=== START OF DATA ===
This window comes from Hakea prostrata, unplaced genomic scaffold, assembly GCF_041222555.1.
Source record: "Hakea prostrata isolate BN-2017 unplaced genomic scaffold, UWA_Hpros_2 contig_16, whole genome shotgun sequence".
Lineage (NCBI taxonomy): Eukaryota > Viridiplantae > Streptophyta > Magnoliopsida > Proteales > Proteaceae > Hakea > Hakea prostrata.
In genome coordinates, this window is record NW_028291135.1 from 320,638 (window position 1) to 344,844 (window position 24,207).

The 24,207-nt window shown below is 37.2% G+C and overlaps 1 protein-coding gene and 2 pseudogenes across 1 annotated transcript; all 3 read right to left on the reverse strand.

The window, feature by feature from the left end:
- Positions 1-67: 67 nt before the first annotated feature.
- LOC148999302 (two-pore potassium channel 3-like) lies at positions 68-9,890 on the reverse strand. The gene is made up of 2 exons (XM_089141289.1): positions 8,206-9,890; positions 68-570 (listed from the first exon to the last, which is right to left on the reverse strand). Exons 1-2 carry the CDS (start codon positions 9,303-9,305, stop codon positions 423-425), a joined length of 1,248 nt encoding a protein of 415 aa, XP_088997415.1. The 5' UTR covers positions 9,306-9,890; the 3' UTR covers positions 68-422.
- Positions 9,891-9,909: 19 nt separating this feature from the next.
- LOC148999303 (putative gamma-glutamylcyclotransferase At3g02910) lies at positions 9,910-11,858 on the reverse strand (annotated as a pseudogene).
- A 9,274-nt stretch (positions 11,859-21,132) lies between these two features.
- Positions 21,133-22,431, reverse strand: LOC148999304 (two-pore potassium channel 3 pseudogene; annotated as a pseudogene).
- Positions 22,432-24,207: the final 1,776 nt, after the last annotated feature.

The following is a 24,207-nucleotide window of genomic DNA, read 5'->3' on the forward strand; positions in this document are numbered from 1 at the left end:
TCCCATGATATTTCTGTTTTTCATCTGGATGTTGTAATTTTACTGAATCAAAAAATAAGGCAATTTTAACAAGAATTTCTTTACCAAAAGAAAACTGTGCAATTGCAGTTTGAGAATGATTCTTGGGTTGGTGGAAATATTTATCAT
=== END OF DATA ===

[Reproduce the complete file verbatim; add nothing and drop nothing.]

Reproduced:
This window comes from Hakea prostrata, unplaced genomic scaffold, assembly GCF_041222555.1.
Source record: "Hakea prostrata isolate BN-2017 unplaced genomic scaffold, UWA_Hpros_2 contig_16, whole genome shotgun sequence".
Lineage (NCBI taxonomy): Eukaryota > Viridiplantae > Streptophyta > Magnoliopsida > Proteales > Proteaceae > Hakea > Hakea prostrata.
In genome coordinates, this window is record NW_028291135.1 from 320,638 (window position 1) to 344,844 (window position 24,207).

The 24,207-nt window shown below is 37.2% G+C and overlaps 1 protein-coding gene and 2 pseudogenes across 1 annotated transcript; all 3 read right to left on the reverse strand.

The window, feature by feature from the left end:
- Positions 1-67: 67 nt before the first annotated feature.
- LOC148999302 (two-pore potassium channel 3-like) lies at positions 68-9,890 on the reverse strand. The gene is made up of 2 exons (XM_089141289.1): positions 8,206-9,890; positions 68-570 (listed from the first exon to the last, which is right to left on the reverse strand). Exons 1-2 carry the CDS (start codon positions 9,303-9,305, stop codon positions 423-425), a joined length of 1,248 nt encoding a protein of 415 aa, XP_088997415.1. The 5' UTR covers positions 9,306-9,890; the 3' UTR covers positions 68-422.
- Positions 9,891-9,909: 19 nt separating this feature from the next.
- LOC148999303 (putative gamma-glutamylcyclotransferase At3g02910) lies at positions 9,910-11,858 on the reverse strand (annotated as a pseudogene).
- A 9,274-nt stretch (positions 11,859-21,132) lies between these two features.
- Positions 21,133-22,431, reverse strand: LOC148999304 (two-pore potassium channel 3 pseudogene; annotated as a pseudogene).
- Positions 22,432-24,207: the final 1,776 nt, after the last annotated feature.

The following is a 24,207-nucleotide window of genomic DNA, read 5'->3' on the forward strand; positions in this document are numbered from 1 at the left end:
TCCCATGATATTTCTGTTTTTCATCTGGATGTTGTAATTTTACTGAATCAAAAAATAAGGCAATTTTAACAAGAATTTCTTTACCAAAAGAAAACTGTGCAATTGCAGTTTGAGAATGATTCTTGGGTTGGTGGAAATATTTATCAT